Courtsey : 5 Easy Java Optimization Tips/

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The Ten Commandments of Egoless Programming

July 11, 2012

The Ten Commandments of Egoless Programming:

  1. Understand and accept that you will make mistakes. The point is to find them early, before they make it into production. Fortunately, except for the few of us developing rocket guidance software at JPL, mistakes are rarely fatal in our industry. We can, and should, learn, laugh, and move on.

  2. You are not your code. Remember that the entire point of a review is to find problems, and problems will be found. Don’t take it personally when one is uncovered.

  3. No matter how much “karate” you know, someone else will always know more. Such an individual can teach you some new moves if you ask. Seek and accept input from others, especially when you think it’s not needed.

  4. Don’t rewrite code without consultation. There’s a fine line between “fixing code” and “rewriting code.” Know the difference, and pursue stylistic changes within the framework of a code review, not as a lone enforcer.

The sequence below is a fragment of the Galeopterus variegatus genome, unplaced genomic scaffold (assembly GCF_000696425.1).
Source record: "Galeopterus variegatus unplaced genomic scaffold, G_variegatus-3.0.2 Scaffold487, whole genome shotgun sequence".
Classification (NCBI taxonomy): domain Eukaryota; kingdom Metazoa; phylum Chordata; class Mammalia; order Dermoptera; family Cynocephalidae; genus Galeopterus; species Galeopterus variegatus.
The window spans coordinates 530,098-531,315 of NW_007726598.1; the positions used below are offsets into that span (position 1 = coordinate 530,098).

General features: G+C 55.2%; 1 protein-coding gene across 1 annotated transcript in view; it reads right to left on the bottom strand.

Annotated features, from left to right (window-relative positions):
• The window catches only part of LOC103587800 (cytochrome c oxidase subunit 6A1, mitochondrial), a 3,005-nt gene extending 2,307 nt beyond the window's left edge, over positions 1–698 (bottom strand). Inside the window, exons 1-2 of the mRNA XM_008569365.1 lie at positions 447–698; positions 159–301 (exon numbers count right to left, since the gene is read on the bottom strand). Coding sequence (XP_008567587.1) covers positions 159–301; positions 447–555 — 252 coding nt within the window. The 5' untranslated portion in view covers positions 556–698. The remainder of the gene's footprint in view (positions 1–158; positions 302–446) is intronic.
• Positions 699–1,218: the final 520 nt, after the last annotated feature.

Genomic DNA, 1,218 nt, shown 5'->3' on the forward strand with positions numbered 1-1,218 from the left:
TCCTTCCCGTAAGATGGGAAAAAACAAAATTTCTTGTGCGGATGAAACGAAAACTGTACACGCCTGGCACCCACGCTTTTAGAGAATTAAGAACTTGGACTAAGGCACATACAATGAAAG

5. Treat people who know less than you with respect, deference, and patience. Non-technical people who deal with developers on a regular basis almost universally hold the opinion that we are prima donnas at best and crybabies at worst. Don’t reinforce this stereotype with anger and impatience.

  6. The only constant in the world is change. Be open to it and accept it with a smile. Look at each change to your requirements, platform, or tool as a new challenge, rather than some serious inconvenience to be fought.

  7. The only true authority stems from knowledge, not from position. Knowledge engenders authority, and authority engenders respect – so if you want respect in an egoless environment, cultivate knowledge.

  8. Fight for what you believe, but gracefully accept defeat. Understand that sometimes your ideas will be overruled. Even if you are right, don’t take revenge or say “I told you so.” Never make your dearly departed idea a martyr or rallying cry.

  9. Don’t be “the coder in the corner.” Don’t be the person in the dark office emerging only for soda. The coder in the corner is out of sight, out of touch, and out of control. This person has no voice in an open, collaborative environment. Get involved in conversations, and be a participant in your office community.

  10. Critique code instead of people – be kind to the coder, not to the code. As much as possible, make all of your comments positive and oriented to improving the code. Relate comments to local standards, program specs, increased performance, etc.

Courtsey : http://blog.stephenwyattbush.com/2012/04/07/dad-and-the-ten-commandments-of-egoless-programming